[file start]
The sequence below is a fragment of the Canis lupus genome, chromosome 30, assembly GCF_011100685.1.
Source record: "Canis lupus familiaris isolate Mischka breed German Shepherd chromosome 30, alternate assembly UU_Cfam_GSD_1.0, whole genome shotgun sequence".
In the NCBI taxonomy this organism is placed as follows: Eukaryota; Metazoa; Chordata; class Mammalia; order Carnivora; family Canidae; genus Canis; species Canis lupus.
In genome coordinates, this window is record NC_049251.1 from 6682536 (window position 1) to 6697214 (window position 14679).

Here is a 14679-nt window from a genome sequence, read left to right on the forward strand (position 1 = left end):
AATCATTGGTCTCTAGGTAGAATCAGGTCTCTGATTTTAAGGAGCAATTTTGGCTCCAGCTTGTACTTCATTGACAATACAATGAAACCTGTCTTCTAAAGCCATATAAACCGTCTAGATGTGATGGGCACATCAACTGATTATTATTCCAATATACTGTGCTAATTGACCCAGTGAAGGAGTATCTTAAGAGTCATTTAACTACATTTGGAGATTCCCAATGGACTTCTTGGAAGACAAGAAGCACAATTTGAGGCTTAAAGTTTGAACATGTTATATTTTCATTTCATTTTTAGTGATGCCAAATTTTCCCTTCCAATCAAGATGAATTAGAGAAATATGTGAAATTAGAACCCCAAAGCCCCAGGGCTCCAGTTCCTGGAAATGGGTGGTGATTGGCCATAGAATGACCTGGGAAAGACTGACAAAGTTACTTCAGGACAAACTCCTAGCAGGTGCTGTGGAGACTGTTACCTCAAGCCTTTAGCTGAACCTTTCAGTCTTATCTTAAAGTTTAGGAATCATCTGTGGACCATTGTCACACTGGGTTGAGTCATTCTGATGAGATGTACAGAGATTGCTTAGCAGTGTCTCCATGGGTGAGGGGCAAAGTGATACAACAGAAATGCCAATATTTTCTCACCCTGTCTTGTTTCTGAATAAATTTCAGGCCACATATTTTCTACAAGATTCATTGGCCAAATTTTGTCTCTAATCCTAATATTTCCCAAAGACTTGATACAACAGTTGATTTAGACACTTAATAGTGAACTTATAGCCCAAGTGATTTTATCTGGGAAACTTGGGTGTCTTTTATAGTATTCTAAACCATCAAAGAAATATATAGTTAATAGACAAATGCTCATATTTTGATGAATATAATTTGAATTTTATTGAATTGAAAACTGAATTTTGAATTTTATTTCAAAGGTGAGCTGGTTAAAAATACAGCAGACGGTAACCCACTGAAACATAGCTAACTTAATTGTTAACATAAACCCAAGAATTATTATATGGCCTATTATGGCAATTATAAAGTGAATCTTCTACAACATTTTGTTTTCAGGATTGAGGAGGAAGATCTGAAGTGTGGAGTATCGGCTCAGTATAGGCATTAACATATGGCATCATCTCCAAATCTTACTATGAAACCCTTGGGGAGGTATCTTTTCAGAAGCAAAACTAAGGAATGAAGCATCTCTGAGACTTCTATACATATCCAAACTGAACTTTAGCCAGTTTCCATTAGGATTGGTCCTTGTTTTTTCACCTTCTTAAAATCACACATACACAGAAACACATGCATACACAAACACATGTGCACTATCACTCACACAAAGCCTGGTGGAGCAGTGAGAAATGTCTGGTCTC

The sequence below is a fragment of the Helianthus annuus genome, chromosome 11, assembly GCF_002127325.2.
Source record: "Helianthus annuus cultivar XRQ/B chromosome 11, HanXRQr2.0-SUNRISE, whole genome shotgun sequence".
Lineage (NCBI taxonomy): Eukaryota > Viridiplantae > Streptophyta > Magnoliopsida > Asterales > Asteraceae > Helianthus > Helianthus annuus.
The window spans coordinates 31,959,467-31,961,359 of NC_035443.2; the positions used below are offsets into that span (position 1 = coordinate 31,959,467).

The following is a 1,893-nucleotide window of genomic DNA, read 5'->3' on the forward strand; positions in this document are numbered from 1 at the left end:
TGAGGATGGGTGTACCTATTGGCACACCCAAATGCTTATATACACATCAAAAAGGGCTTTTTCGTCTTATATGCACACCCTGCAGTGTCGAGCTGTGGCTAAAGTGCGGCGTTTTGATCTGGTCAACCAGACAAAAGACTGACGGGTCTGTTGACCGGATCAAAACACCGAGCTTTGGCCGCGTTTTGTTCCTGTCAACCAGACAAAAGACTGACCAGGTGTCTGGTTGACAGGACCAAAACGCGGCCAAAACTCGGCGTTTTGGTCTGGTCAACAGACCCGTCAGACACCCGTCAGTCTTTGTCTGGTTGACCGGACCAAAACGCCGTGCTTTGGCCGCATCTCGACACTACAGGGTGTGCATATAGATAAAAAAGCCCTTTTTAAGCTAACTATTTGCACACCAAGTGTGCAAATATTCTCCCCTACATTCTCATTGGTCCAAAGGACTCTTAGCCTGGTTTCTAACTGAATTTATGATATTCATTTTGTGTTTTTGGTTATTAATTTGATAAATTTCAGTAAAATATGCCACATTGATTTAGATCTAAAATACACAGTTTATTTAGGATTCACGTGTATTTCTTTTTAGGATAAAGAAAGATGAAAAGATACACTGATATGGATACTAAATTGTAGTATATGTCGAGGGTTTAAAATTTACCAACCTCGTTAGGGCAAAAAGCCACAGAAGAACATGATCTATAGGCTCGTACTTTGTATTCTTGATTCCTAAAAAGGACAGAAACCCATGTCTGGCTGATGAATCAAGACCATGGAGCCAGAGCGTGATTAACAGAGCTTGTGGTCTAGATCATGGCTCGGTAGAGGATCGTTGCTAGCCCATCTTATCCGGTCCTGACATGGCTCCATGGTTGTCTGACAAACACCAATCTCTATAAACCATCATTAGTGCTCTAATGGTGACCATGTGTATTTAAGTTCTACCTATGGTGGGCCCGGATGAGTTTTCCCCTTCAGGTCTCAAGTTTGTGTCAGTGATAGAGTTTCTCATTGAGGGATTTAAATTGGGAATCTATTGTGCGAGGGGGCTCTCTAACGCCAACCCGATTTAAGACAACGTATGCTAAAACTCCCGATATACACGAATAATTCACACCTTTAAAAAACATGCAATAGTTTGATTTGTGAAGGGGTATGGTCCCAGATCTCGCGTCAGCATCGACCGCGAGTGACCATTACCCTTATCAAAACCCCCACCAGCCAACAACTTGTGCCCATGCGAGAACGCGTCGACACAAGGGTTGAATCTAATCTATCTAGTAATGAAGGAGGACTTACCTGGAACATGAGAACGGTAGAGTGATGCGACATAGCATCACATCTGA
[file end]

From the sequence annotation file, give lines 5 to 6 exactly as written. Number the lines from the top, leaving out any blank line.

Here is a 14679-nt window from a genome sequence, read left to right on the forward strand (position 1 = left end):
AATCATTGGTCTCTAGGTAGAATCAGGTCTCTGATTTTAAGGAGCAATTTTGGCTCCAGCTTGTACTTCATTGACAATACAATGAAACCTGTCTTCTAAAGCCATATAAACCGTCTAGATGTGATGGGCACATCAACTGATTATTATTCCAATATACTGTGCTAATTGACCCAGTGAAGGAGTATCTTAAGAGTCATTTAACTACATTTGGAGATTCCCAATGGACTTCTTGGAAGACAAGAAGCACAATTTGAGGCTTAAAGTTTGAACATGTTATATTTTCATTTCATTTTTAGTGATGCCAAATTTTCCCTTCCAATCAAGATGAATTAGAGAAATATGTGAAATTAGAACCCCAAAGCCCCAGGGCTCCAGTTCCTGGAAATGGGTGGTGATTGGCCATAGAATGACCTGGGAAAGACTGACAAAGTTACTTCAGGACAAACTCCTAGCAGGTGCTGTGGAGACTGTTACCTCAAGCCTTTAGCTGAACCTTTCAGTCTTATCTTAAAGTTTAGGAATCATCTGTGGACCATTGTCACACTGGGTTGAGTCATTCTGATGAGATGTACAGAGATTGCTTAGCAGTGTCTCCATGGGTGAGGGGCAAAGTGATACAACAGAAATGCCAATATTTTCTCACCCTGTCTTGTTTCTGAATAAATTTCAGGCCACATATTTTCTACAAGATTCATTGGCCAAATTTTGTCTCTAATCCTAATATTTCCCAAAGACTTGATACAACAGTTGATTTAGACACTTAATAGTGAACTTATAGCCCAAGTGATTTTATCTGGGAAACTTGGGTGTCTTTTATAGTATTCTAAACCATCAAAGAAATATATAGTTAATAGACAAATGCTCATATTTTGATGAATATAATTTGAATTTTATTGAATTGAAAACTGAATTTTGAATTTTATTTCAAAGGTGAGCTGGTTAAAAATACAGCAGACGGTAACCCACTGAAACATAGCTAACTTAATTGTTAACATAAACCCAAGAATTATTATATGGCCTATTATGGCAATTATAAAGTGAATCTTCTACAACATTTTGTTTTCAGGATTGAGGAGGAAGATCTGAAGTGTGGAGTATCGGCTCAGTATAGGCATTAACATATGGCATCATCTCCAAATCTTACTATGAAACCCTTGGGGAGGTATCTTTTCAGAAGCAAAACTAAGGAATGAAGCATCTCTGAGACTTCTATACATATCCAAACTGAACTTTAGCCAGTTTCCATTAGGATTGGTCCTTGTTTTTTCACCTTCTTAAAATCACACATACACAGAAACACATGCATACACAAACACATGTGCACTATCACTCACACAAAGCCTGGTGGAGCAGTGAGAAATGTCTGGTCTC